While the idea to alter the "Best Picture" category to include 10 nominees was never met with universal praise, it was thought by some that it would at least make the race for the top Academy prize more interesting. That hope appears to have died now that we close in on the famous awards show. As the awards circuit receives more attention every year, the result is a well-publicized race that weeds the contenders down to a praised pair (in this case, Avatar vs. The Hurt Locker). In a field of five, this isn't that big of an issue, as everyone can sort of pretend that the others have an "outside shot." But when you expand the field to ten, it becomes glaringly obvious that 5 of the films have no shot at all. If you put films into a category where everyone knows they don't even have a 1% chance of winning, then why include them in the first place? I guess the answer is that getting nominated *is* the Oscar for these films. And that we should celebrate them for their achievement today, but forget about them on Awards Night. As for my pick, I'm going with Avatar. It wasn't my favorite movie of the year (that goes to District 9), but I think when you talk about the best FILM, you gotta go with the James Cameron goliath. It excels in so many areas of the filmmaking medium. So that's where my money's going. Which about you? Here are all the nominees.
The Hurt Locker
The Blind Side
A Serious Man
Up In The Air
BEST ADAPTED SCREENPLAY
In the adapted screenplay category, I think this one's pretty clear cut. Up In The Air has been getting a lot of publicity out of the Reitman/Turner credit-gate, and in a category that plays 8th fiddle to the brawnier Oscar categories, sometimes a little publicity is all you need to get people to vote for you. It's a fine screenplay so I'm down with the choice, but I wish there was something with a little more oomph leading the way. Out of the nominees, the only other screenplay I read was "An Education," and I didn't like it. I loved the randomness and unpredictability of District 9, but I get the feeling the script is a bunch of incomprehensible notes scribbled in a notebook. I haven't read or seen In The Loop so I can't comment on it. And I think Precious is a little too heavy-handed to win the award. Here are the nominees...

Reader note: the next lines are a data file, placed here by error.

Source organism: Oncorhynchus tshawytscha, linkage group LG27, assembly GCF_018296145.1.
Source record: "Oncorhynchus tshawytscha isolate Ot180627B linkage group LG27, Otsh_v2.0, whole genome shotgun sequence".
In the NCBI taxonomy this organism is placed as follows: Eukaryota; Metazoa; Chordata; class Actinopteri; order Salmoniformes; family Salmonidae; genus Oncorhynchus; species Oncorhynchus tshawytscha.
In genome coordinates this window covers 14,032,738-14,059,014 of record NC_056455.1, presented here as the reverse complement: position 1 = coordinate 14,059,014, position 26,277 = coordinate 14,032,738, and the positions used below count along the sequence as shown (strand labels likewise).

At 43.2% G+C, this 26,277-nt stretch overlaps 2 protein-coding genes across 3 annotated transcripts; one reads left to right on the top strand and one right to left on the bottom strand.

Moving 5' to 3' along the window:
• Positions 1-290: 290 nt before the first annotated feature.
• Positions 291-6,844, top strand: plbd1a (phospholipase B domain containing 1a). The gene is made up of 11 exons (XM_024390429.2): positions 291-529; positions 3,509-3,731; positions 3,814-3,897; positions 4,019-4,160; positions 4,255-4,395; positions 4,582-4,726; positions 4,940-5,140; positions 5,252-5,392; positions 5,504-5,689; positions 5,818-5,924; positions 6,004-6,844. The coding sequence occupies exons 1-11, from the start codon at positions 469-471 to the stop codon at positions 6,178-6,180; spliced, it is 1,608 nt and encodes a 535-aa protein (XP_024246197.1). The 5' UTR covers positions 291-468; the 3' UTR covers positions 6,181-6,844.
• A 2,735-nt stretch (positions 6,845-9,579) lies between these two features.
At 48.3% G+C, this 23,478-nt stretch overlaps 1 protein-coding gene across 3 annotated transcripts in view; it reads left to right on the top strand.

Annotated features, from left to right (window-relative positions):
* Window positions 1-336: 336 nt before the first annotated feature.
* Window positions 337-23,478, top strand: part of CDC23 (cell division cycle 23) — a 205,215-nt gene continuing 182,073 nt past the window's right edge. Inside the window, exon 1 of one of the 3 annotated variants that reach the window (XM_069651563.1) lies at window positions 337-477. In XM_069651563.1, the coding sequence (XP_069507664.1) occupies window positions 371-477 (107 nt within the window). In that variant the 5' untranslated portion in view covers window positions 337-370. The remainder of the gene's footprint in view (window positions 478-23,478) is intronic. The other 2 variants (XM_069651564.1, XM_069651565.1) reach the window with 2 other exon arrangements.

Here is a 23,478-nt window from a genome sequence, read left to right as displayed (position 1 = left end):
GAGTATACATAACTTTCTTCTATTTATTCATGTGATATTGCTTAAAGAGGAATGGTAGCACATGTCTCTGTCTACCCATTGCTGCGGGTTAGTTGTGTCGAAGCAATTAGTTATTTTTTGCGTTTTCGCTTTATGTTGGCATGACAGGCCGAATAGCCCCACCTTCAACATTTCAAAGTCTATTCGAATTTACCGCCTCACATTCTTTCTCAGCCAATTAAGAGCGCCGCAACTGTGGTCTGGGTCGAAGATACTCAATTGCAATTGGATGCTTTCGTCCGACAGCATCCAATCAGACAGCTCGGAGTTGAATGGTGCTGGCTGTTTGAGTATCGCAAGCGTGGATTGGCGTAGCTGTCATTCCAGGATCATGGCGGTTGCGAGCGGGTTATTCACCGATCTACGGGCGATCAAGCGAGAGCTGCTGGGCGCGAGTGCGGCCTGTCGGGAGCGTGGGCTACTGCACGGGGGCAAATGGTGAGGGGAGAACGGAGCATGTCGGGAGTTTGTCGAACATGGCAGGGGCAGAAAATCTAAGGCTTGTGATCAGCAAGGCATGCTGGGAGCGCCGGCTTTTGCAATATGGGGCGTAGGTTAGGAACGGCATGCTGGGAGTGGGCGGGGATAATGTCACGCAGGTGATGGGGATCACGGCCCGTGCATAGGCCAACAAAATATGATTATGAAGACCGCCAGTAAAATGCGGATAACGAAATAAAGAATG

Up In The Air by Jason Reitman
An Education by Nick Hornby
Precious by Geoffrey Fletcher
District 9 by Neill Blomkamp and Terri Tatchell
In The Loop by Armando Iannucci, Jesse Armstrong, Simon Blackwell, Ian Martin and Tony Roache
BEST ORIGINAL SCREENPLAY
Finally, the big cajomma, or at least as far as the writing world is concerned. Best screenplay for a completely original work. To me, this is as done a deal as going to In and Out at least once a week. Quentin's got the thing wrapped up. I still haven't read or seen The Messenger, so I'm coming at this with a bit of ignorance, by I feel pretty confident about my choice. The reason you gotta give it to Quentin is that he takes so many chances in his work where no one else would even try. He's the only writer I'm comfortable with writing a ten minute dialogue scene. His characters are always bursting with originality. I don't always like his movies, but I'm always impressed with what he brings to the table. Inglorious Basterds may be the best script he's ever written, so you have to give it the Oscar. As for the others, I couldn't make it past 30 pages of A Serious Man. It's just too scattershot and, quite honestly, wasn't my thing. Up starts off wonderfully but becomes increasingly predictable as it goes on. And The Hurt Locker likewise starts off great, but gets lost for awhile in the second act in my opinion. But I mean, this category isn't even a race, is it? The nominees...
The Hurt Locker by Mark Boal
Inglorious Basterds by Quentin Tarantino
The Messenger by Oren Moverman and Allesandro Camon
A Serious Man by The Coen Brothers
Up by Pete Docter, Bob Peterson and Thomas McCarthy
What about you? What are your picks?